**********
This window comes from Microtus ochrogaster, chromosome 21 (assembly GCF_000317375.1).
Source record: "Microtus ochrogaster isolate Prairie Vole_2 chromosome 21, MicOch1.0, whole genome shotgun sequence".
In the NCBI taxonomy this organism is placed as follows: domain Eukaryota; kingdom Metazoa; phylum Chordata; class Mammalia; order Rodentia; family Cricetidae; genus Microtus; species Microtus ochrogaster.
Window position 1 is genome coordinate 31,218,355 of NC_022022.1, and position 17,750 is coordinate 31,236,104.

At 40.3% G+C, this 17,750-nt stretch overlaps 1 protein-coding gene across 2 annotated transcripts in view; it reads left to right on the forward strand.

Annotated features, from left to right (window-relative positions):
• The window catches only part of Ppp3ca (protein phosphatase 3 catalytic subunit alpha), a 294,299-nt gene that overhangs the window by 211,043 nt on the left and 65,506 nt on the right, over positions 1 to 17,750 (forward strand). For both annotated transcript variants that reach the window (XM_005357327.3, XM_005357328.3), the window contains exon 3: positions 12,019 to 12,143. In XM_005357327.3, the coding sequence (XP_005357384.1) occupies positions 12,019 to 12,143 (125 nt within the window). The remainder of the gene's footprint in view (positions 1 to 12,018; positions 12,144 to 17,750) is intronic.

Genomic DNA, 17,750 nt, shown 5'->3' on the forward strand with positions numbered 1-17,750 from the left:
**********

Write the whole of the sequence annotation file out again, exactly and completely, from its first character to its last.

This window comes from Microtus ochrogaster, chromosome 21 (assembly GCF_000317375.1).
Source record: "Microtus ochrogaster isolate Prairie Vole_2 chromosome 21, MicOch1.0, whole genome shotgun sequence".
In the NCBI taxonomy this organism is placed as follows: domain Eukaryota; kingdom Metazoa; phylum Chordata; class Mammalia; order Rodentia; family Cricetidae; genus Microtus; species Microtus ochrogaster.
Window position 1 is genome coordinate 31,218,355 of NC_022022.1, and position 17,750 is coordinate 31,236,104.

At 40.3% G+C, this 17,750-nt stretch overlaps 1 protein-coding gene across 2 annotated transcripts in view; it reads left to right on the forward strand.

Annotated features, from left to right (window-relative positions):
• The window catches only part of Ppp3ca (protein phosphatase 3 catalytic subunit alpha), a 294,299-nt gene that overhangs the window by 211,043 nt on the left and 65,506 nt on the right, over positions 1 to 17,750 (forward strand). For both annotated transcript variants that reach the window (XM_005357327.3, XM_005357328.3), the window contains exon 3: positions 12,019 to 12,143. In XM_005357327.3, the coding sequence (XP_005357384.1) occupies positions 12,019 to 12,143 (125 nt within the window). The remainder of the gene's footprint in view (positions 1 to 12,018; positions 12,144 to 17,750) is intronic.

Genomic DNA, 17,750 nt, shown 5'->3' on the forward strand with positions numbered 1-17,750 from the left: